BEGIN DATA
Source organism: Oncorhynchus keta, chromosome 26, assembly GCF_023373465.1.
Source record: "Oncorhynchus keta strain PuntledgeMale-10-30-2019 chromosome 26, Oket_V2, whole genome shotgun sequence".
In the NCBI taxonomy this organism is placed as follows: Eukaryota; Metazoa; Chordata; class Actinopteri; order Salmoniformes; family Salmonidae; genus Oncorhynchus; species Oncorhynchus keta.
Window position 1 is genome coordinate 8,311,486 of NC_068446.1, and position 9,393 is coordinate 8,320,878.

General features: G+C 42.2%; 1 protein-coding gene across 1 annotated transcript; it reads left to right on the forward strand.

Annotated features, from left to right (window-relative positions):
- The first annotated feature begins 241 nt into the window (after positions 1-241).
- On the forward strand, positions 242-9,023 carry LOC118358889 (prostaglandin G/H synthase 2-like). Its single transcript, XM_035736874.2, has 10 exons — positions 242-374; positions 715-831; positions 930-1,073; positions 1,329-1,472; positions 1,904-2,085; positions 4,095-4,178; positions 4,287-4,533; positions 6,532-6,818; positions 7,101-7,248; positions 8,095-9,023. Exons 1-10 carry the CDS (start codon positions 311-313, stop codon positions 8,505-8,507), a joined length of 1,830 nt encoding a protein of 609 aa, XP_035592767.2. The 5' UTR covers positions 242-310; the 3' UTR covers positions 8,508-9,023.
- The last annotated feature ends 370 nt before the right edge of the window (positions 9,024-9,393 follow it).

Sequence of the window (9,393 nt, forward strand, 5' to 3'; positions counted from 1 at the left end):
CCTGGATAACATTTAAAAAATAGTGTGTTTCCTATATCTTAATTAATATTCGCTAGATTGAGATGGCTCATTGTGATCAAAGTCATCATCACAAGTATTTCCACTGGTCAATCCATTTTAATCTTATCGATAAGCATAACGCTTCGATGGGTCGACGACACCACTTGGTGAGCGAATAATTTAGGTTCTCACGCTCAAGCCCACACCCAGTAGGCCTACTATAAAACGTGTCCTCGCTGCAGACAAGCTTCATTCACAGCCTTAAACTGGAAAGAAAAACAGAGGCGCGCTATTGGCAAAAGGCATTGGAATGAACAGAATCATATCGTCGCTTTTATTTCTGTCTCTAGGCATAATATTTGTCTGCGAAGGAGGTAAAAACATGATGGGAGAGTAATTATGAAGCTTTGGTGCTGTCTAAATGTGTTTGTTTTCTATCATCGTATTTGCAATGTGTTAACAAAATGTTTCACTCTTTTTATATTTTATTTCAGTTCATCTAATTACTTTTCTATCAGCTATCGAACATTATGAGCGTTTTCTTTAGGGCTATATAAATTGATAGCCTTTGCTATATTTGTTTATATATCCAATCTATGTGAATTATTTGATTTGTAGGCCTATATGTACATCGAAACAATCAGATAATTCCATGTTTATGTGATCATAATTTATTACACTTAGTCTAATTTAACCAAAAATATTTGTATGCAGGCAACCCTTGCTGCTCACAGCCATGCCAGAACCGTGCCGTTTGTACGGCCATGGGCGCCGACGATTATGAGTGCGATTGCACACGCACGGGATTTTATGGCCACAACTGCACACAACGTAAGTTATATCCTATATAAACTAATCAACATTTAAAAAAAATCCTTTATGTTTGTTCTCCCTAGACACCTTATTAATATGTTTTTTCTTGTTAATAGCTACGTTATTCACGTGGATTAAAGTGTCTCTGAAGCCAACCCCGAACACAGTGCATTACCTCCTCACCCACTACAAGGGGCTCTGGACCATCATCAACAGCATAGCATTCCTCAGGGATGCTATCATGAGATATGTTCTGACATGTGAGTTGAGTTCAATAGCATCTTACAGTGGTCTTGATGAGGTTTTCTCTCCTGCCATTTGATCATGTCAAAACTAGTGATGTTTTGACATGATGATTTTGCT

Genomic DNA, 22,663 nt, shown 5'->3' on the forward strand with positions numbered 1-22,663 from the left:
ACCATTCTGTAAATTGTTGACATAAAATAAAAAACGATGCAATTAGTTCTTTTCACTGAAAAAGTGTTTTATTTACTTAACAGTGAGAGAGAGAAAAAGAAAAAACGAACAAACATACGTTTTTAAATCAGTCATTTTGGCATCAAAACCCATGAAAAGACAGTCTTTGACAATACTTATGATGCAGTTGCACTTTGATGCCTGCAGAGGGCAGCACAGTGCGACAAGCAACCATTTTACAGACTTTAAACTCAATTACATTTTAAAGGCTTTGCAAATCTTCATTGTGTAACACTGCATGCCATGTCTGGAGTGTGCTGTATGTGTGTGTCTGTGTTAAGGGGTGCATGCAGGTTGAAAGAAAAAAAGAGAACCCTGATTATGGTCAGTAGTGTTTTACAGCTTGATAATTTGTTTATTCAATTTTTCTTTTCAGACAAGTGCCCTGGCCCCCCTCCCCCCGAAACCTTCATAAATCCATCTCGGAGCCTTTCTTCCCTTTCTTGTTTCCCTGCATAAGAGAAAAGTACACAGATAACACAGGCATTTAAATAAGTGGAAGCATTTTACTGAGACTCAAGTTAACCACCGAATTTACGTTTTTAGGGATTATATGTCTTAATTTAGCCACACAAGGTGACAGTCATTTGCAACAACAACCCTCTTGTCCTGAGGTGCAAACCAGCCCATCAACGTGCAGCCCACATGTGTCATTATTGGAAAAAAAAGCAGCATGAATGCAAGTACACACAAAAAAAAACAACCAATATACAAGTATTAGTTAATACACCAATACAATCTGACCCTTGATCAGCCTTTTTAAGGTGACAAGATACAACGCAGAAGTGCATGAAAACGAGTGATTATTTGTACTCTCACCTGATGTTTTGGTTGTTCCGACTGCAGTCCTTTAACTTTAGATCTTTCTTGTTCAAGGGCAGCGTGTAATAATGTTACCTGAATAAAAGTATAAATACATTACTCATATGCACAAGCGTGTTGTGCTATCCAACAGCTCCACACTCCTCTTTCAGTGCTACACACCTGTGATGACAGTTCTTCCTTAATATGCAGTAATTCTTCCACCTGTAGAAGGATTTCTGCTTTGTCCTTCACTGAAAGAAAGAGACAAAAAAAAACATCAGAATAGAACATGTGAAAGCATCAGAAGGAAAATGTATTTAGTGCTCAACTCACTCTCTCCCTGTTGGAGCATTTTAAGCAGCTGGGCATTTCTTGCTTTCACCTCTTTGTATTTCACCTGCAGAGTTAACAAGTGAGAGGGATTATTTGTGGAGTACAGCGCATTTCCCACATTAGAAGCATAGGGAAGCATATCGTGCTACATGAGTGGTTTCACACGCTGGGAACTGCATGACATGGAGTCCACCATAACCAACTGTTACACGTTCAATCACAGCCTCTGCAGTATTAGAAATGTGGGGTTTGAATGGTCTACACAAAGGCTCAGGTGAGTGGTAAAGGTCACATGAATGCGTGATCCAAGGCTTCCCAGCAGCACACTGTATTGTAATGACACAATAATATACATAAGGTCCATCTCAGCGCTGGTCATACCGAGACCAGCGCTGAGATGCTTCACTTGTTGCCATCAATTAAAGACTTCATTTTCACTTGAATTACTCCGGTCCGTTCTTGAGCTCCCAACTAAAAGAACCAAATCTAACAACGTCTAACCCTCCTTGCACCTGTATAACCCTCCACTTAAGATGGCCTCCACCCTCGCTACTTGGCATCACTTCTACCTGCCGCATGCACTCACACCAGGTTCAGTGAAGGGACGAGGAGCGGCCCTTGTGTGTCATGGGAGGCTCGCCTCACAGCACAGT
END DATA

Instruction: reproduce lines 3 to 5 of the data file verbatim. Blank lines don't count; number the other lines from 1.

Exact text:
In the NCBI taxonomy this organism is placed as follows: Eukaryota; Metazoa; Chordata; class Actinopteri; order Salmoniformes; family Salmonidae; genus Oncorhynchus; species Oncorhynchus keta.
Window position 1 is genome coordinate 8,311,486 of NC_068446.1, and position 9,393 is coordinate 8,320,878.

General features: G+C 42.2%; 1 protein-coding gene across 1 annotated transcript; it reads left to right on the forward strand.